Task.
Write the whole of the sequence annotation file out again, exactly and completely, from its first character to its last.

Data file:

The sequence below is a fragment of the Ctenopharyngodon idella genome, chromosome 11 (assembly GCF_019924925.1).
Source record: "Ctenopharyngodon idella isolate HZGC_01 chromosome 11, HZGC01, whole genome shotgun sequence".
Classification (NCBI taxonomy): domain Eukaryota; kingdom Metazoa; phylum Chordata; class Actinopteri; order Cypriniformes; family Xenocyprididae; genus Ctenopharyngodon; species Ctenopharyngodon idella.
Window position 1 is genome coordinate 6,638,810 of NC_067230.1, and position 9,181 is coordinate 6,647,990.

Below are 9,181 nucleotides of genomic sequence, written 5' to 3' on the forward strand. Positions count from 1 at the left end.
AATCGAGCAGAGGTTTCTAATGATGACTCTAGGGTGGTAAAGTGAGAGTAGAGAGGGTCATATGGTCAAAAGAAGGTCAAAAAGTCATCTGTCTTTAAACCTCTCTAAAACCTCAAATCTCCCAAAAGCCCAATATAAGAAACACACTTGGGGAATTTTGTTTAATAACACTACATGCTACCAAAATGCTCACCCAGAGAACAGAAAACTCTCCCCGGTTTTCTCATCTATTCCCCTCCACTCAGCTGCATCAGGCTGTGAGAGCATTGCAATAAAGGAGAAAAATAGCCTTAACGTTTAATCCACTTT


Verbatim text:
The sequence below is a fragment of the Ctenopharyngodon idella genome, chromosome 11 (assembly GCF_019924925.1).
Source record: "Ctenopharyngodon idella isolate HZGC_01 chromosome 11, HZGC01, whole genome shotgun sequence".
Classification (NCBI taxonomy): domain Eukaryota; kingdom Metazoa; phylum Chordata; class Actinopteri; order Cypriniformes; family Xenocyprididae; genus Ctenopharyngodon; species Ctenopharyngodon idella.
Window position 1 is genome coordinate 6,638,810 of NC_067230.1, and position 9,181 is coordinate 6,647,990.

Below are 9,181 nucleotides of genomic sequence, written 5' to 3' on the forward strand. Positions count from 1 at the left end.
AATCGAGCAGAGGTTTCTAATGATGACTCTAGGGTGGTAAAGTGAGAGTAGAGAGGGTCATATGGTCAAAAGAAGGTCAAAAAGTCATCTGTCTTTAAACCTCTCTAAAACCTCAAATCTCCCAAAAGCCCAATATAAGAAACACACTTGGGGAATTTTGTTTAATAACACTACATGCTACCAAAATGCTCACCCAGAGAACAGAAAACTCTCCCCGGTTTTCTCATCTATTCCCCTCCACTCAGCTGCATCAGGCTGTGAGAGCATTGCAATAAAGGAGAAAAATAGCCTTAACGTTTAATCCACTTT